The Four Profound Weaves – R.B. Lemberg

The Four Profound Weaves

The Four Profound Weaves


Two transgender people work together to find a weaving made from hope.


I haven’t read anything by R.B. Lemberg before, but had heard their name turn up pretty often, and it got good blurbs from some of my favorite authors, so I had high hopes for the story. I must admit to being somewhat disappointed. There are other stories set in this world, and perhaps I should have read those before opening this book. Though it’s described as a standalone, it’s really not.

The world is an interesting one, with novel deities and intriguing, though vague magics. Much of the magic in this book centers around weaving – change, wanderlust, hope, death; wind, sand, song, and bone – but I found the mechanics of it frustratingly vague. One protagonist can use this magic, and does so seemingly at random. She waits forty years to be taught a particular power, then goes out to find it for herself. That’s all pretty standard fantasy stuff, but there’s never really a moment when she grasps the technique – she can’t do it, and then can. Aside from a few elements of setting, I never understood why.

The second magic system is based on ‘deepnames’ and their properties – apparently visible and known to others, but giving power to the person holding them. Here there’s a little more structure, but much of the time, just drawing on or applying the deepnames makes great stuff happen, for no clear logical reason.

Of course, the mechanics of magic is not really what the story is about – by my reading, it’s about gender, identity, and self-determination. That part comes across somewhat more clearly. However, I found it undermined by the fact that – though the perspective alternates between them in clearly labeled chapters – I found it hard to tell the voices of the two protagonists apart. They’ve had substantially different lives and experiences, yet they sounded very, very similar. Perhaps that was Lemberg’s point, but I found myself constantly having to scan the text to be sure who was talking. Additionally, I found the gender elements, while interesting, fairly heavy-handed. For another audience, perhaps they’re affirming; for my part, I though more subtlety would have been more effective.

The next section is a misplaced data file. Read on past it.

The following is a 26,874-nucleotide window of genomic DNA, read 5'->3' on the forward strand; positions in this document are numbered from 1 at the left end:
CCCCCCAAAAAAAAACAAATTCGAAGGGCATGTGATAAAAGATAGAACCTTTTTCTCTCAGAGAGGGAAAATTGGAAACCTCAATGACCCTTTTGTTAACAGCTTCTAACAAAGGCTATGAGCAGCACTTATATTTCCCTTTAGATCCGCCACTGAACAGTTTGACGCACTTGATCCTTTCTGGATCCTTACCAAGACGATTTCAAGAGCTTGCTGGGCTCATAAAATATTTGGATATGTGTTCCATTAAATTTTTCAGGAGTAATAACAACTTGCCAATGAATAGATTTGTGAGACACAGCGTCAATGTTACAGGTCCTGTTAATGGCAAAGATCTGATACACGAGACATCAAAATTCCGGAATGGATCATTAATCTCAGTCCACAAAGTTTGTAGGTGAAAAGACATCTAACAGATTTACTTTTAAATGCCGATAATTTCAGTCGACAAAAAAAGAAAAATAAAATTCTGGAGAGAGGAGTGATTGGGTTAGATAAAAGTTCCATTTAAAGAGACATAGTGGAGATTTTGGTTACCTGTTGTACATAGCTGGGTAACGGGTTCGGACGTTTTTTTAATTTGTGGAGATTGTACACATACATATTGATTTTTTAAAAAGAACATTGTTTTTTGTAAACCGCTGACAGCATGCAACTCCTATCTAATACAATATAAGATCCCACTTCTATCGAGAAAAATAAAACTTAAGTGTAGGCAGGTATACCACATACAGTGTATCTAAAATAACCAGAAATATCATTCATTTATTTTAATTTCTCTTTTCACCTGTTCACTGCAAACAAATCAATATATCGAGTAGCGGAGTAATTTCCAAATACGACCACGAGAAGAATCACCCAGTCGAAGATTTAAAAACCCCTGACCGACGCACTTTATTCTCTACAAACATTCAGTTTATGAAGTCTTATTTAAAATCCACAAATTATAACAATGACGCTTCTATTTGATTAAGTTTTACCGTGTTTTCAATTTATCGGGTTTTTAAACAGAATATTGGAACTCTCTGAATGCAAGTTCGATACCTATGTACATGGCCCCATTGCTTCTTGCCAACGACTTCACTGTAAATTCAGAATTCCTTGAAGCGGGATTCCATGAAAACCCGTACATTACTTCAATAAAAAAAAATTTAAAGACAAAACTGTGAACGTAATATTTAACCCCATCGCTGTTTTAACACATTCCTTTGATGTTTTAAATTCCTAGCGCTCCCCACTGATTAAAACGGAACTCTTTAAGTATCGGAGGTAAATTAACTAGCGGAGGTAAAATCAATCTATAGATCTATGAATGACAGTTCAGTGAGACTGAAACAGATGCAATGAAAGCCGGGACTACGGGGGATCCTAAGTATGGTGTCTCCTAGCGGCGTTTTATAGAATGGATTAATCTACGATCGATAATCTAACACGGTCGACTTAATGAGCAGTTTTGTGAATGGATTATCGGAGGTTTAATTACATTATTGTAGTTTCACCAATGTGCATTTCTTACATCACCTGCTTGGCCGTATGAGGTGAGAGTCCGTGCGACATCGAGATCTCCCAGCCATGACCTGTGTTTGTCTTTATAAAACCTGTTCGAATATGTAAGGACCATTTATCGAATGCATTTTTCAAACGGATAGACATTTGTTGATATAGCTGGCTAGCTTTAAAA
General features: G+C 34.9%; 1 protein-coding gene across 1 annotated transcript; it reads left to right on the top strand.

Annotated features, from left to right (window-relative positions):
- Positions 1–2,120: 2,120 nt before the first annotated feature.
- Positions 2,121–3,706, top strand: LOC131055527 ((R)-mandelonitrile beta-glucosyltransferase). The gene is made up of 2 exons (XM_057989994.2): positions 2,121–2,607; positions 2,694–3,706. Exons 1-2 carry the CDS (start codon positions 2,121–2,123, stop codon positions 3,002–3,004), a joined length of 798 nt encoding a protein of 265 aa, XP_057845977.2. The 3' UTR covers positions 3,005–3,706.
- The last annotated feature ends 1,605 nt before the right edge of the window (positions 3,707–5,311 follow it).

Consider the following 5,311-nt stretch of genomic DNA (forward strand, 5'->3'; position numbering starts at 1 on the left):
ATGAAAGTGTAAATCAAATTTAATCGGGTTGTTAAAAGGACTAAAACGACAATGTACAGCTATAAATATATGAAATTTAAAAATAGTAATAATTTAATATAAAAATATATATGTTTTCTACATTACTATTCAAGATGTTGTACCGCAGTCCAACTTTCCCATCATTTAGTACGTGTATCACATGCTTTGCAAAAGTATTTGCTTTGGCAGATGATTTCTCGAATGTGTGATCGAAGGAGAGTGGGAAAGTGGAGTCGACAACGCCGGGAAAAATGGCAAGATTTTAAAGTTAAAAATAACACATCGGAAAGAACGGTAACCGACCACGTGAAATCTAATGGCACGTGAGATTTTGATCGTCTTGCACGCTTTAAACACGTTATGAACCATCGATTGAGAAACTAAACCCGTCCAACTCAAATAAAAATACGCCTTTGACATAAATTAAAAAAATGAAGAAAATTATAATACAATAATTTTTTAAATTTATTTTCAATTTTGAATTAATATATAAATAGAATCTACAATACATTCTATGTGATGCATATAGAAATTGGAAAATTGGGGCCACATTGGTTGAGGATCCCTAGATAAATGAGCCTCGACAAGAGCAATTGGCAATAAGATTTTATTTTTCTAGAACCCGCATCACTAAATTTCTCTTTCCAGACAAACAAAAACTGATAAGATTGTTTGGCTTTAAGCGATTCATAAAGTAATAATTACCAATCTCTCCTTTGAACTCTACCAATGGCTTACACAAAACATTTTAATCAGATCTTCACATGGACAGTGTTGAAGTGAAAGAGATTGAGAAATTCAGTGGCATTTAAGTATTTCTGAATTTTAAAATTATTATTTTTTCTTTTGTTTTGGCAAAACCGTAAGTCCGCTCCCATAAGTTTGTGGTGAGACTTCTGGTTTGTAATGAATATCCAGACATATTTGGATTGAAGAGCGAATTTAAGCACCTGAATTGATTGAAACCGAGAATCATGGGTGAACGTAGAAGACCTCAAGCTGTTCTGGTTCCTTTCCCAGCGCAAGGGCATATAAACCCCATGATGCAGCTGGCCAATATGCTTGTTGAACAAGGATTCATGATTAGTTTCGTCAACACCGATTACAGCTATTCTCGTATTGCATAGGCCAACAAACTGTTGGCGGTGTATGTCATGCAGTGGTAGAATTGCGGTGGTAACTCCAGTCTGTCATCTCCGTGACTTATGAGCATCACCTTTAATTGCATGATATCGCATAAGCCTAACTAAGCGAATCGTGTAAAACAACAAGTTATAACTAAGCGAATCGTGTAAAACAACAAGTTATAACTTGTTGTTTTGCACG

There’s a certain vagueness throughout. I didn’t find enough context to understand the protagonists’ backgrounds, though they seemed intriguing, and were clearly different. The actions of one of the book’s villains were also hard to understand – they give away a valuable item for no clear reason, and, although the story initially focuses on them, eventually play a minor part. There’s quite a bit of metaphor in the story, and while I usually appreciate that, I felt that here, the metaphors got away from the author, and often left me unsure of what was actually happening. Some elements of the plot simply didn’t make sense to me – why, when a man is looking for a healer, he doesn’t follow the child who offers to take him to one; why names of victims are conveniently chalked on a floor; why the villain threatens to kill someone, but … later – and I fear authorial convenience is the answer.

All in all, this came across to me as the early draft of a very good story, one that needed several more drafts to reach its potential. It also struck me as one that does not function as a standalone, but that should be read in conjunction with others in the universe; the author’s notes suggest that the answers to some of my questions might be found there. Unfortunately, I’m not really intrigued enough to find out.

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